You say she’d been top of your list, why was that?
She’d been making a name for herself. And talking with Nicola Yoon, she always said she wrote the book for her little girl. The way Maddy was described in the book, there probably wouldn't have been a better person than Amandla. And just from what I’d seen her in, and interviews I’d seen with her, she really had that presence that I thought would be good for Maddy.
In our cover story with Amandla, she talked about how rare it is to have a big, wide-release teen romance movie with a black star and a black woman as the director. Did you feel a lot of responsibility with that?
No, I took on the film because I felt like I was right for it. I felt confident because it felt like I was doing it, and they hired me because it was the kind of project that was meant for me and my sensibility. I felt more of the pressure on a daily basis to make a good film and to make it true to Nicola’s book, and to have it ring true to readers who love her book.
Have you gotten the chance to see the film with an audience of teenage girls?
Yes I have, it’s pretty wild! Young girls are fun to watch it with because they have no filter, so there’s a lot of talking back to the screen and verbally expressing themselves inside, and laughter and giggles and conversation. It’s like a party, a little bit.
With Wonder Woman coming out, I wanted to talk about how the media covers female directors - both you and Patty Jenkins had smaller, critically acclaimed first films and then a big budget second film. Which happens all the time with men, but when it happens with women, the coverage about Patty Jenkins is all “this is a gamble, this is a risk.” Do you see that happening?
I read that for Patty Jenkins. I definitely read that headline and have read others. It’s unfortunate. It’s nice to be able to celebrate the win, which is what people should be doing for Patty, rather than going for a negative headline.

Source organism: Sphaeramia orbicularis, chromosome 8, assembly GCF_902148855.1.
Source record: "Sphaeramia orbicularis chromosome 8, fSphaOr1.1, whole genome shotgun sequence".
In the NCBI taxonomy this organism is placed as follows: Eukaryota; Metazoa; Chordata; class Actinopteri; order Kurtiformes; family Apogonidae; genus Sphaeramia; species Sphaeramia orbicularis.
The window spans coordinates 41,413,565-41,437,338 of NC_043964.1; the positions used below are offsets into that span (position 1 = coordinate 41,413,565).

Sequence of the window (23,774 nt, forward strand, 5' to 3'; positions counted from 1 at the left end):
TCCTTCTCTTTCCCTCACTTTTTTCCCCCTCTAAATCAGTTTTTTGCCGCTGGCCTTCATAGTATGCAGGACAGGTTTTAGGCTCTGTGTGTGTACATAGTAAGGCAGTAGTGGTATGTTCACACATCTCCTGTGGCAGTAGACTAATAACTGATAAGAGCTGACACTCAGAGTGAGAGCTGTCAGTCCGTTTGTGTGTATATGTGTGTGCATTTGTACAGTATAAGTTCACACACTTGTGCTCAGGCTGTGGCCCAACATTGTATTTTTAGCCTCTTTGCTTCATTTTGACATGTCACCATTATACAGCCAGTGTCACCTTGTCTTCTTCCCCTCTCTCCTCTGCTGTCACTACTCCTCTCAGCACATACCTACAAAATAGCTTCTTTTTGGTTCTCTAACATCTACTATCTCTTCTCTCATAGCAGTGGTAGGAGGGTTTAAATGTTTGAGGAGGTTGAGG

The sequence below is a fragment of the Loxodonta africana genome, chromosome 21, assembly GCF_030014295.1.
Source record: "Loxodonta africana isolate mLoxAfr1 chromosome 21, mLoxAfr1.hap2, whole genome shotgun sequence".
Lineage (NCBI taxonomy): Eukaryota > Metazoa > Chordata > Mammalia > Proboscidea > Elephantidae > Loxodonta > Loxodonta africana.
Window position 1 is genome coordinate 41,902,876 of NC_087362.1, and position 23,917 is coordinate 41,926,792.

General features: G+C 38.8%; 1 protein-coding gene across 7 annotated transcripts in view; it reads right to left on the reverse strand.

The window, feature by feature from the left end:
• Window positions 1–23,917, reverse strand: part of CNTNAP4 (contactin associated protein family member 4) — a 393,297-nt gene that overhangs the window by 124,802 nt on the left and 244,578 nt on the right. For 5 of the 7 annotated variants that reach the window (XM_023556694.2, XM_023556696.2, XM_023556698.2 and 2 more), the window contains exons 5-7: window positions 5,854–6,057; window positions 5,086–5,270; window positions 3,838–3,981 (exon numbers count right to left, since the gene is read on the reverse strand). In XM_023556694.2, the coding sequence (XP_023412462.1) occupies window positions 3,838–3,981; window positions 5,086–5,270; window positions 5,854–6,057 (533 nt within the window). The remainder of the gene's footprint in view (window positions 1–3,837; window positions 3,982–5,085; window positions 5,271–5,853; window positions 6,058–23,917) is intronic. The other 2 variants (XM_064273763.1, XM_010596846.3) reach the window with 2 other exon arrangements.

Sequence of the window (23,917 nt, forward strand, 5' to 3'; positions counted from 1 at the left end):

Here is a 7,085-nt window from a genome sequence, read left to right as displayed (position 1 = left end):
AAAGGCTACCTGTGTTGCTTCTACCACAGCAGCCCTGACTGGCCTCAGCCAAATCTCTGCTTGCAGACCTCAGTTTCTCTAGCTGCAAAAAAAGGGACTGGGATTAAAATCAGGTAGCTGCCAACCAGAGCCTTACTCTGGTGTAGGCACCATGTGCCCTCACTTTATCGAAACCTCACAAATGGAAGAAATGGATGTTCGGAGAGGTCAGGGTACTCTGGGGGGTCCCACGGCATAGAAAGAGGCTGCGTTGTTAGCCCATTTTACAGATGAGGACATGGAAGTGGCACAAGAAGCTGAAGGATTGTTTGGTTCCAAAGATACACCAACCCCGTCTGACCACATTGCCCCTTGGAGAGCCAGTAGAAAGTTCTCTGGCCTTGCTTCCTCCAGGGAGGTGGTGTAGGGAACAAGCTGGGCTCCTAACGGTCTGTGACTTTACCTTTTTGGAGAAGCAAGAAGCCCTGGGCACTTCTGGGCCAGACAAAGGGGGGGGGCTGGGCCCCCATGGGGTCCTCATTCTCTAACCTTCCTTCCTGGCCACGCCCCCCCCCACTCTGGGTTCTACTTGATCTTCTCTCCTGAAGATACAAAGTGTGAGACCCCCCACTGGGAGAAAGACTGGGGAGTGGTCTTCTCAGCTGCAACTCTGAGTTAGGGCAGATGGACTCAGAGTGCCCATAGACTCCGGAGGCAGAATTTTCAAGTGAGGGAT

When I’ve interviewed female directors in the past, they’ve talked about having strong relationships with other female directors and other women working in film - do you have that sort of community?
Yeah, it’s always great when you can bounce things off of someone. Last week I met up with Juila Hart, who did a movie last year called Miss Stevens. It’s just nice to be able to have conversations and drinks and just talk about the kind of things that you might face that are unique as a woman.
What can people who aren’t in the movie industry do to get more women and people of color behind the camera?
Go see the movie, you know? Go see the movie in theaters, see it opening weekend, support it, and tell your friends. See what kind of movies you want to see get made, and who you want to see directing them.
Yeah, I read the press release that came out. You never want to offend any community, and I’ve talked to Nicola Yoon about it based on how she’s dealt with it, and the conversations she’s had. For her, she’s always said the book is not about disease, that was always her stance. I just try to adapt what she does to the best of her ability.
Top photo: still from Everything, Everything